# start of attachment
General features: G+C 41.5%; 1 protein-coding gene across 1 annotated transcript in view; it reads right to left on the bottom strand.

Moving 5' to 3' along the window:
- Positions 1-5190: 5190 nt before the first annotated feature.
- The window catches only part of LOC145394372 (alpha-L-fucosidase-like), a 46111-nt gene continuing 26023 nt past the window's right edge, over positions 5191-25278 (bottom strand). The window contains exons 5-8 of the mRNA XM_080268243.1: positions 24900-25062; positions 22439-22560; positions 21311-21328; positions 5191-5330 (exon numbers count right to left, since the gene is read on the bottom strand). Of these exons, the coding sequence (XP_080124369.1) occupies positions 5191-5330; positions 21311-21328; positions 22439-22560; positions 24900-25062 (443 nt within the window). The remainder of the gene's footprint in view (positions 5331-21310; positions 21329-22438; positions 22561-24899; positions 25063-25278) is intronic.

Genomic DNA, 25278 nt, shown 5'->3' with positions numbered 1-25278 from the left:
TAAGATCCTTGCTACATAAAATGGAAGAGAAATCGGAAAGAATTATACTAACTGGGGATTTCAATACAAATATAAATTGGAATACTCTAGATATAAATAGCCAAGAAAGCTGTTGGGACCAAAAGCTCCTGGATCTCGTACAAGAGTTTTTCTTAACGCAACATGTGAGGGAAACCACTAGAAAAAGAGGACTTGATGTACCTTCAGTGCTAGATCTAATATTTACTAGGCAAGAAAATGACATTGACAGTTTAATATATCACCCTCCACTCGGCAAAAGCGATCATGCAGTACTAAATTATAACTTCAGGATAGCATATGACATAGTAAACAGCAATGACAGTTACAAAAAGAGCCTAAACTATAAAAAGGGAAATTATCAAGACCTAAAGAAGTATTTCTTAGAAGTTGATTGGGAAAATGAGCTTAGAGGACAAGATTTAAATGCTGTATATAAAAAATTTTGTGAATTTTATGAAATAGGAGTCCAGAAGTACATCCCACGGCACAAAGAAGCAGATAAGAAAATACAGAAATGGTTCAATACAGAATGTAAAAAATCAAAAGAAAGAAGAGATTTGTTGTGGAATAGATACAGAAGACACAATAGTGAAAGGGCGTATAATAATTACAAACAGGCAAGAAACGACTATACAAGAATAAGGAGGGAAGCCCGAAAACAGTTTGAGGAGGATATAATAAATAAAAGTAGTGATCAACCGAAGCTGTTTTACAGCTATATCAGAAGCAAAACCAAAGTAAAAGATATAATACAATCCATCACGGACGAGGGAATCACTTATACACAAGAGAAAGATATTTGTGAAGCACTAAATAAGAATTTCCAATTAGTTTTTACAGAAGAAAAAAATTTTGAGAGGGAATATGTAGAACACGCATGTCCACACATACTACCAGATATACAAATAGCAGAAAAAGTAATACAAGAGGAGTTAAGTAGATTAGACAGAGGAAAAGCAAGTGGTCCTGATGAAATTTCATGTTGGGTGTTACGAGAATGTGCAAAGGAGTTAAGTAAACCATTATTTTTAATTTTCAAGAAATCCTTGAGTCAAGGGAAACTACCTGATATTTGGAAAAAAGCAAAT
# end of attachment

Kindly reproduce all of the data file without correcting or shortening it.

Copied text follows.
General features: G+C 41.5%; 1 protein-coding gene across 1 annotated transcript in view; it reads right to left on the bottom strand.

Moving 5' to 3' along the window:
- Positions 1-5190: 5190 nt before the first annotated feature.
- The window catches only part of LOC145394372 (alpha-L-fucosidase-like), a 46111-nt gene continuing 26023 nt past the window's right edge, over positions 5191-25278 (bottom strand). The window contains exons 5-8 of the mRNA XM_080268243.1: positions 24900-25062; positions 22439-22560; positions 21311-21328; positions 5191-5330 (exon numbers count right to left, since the gene is read on the bottom strand). Of these exons, the coding sequence (XP_080124369.1) occupies positions 5191-5330; positions 21311-21328; positions 22439-22560; positions 24900-25062 (443 nt within the window). The remainder of the gene's footprint in view (positions 5331-21310; positions 21329-22438; positions 22561-24899; positions 25063-25278) is intronic.

Genomic DNA, 25278 nt, shown 5'->3' with positions numbered 1-25278 from the left:
TAAGATCCTTGCTACATAAAATGGAAGAGAAATCGGAAAGAATTATACTAACTGGGGATTTCAATACAAATATAAATTGGAATACTCTAGATATAAATAGCCAAGAAAGCTGTTGGGACCAAAAGCTCCTGGATCTCGTACAAGAGTTTTTCTTAACGCAACATGTGAGGGAAACCACTAGAAAAAGAGGACTTGATGTACCTTCAGTGCTAGATCTAATATTTACTAGGCAAGAAAATGACATTGACAGTTTAATATATCACCCTCCACTCGGCAAAAGCGATCATGCAGTACTAAATTATAACTTCAGGATAGCATATGACATAGTAAACAGCAATGACAGTTACAAAAAGAGCCTAAACTATAAAAAGGGAAATTATCAAGACCTAAAGAAGTATTTCTTAGAAGTTGATTGGGAAAATGAGCTTAGAGGACAAGATTTAAATGCTGTATATAAAAAATTTTGTGAATTTTATGAAATAGGAGTCCAGAAGTACATCCCACGGCACAAAGAAGCAGATAAGAAAATACAGAAATGGTTCAATACAGAATGTAAAAAATCAAAAGAAAGAAGAGATTTGTTGTGGAATAGATACAGAAGACACAATAGTGAAAGGGCGTATAATAATTACAAACAGGCAAGAAACGACTATACAAGAATAAGGAGGGAAGCCCGAAAACAGTTTGAGGAGGATATAATAAATAAAAGTAGTGATCAACCGAAGCTGTTTTACAGCTATATCAGAAGCAAAACCAAAGTAAAAGATATAATACAATCCATCACGGACGAGGGAATCACTTATACACAAGAGAAAGATATTTGTGAAGCACTAAATAAGAATTTCCAATTAGTTTTTACAGAAGAAAAAAATTTTGAGAGGGAATATGTAGAACACGCATGTCCACACATACTACCAGATATACAAATAGCAGAAAAAGTAATACAAGAGGAGTTAAGTAGATTAGACAGAGGAAAAGCAAGTGGTCCTGATGAAATTTCATGTTGGGTGTTACGAGAATGTGCAAAGGAGTTAAGTAAACCATTATTTTTAATTTTCAAGAAATCCTTGAGTCAAGGGAAACTACCTGATATTTGGAAAAAAGCAAAT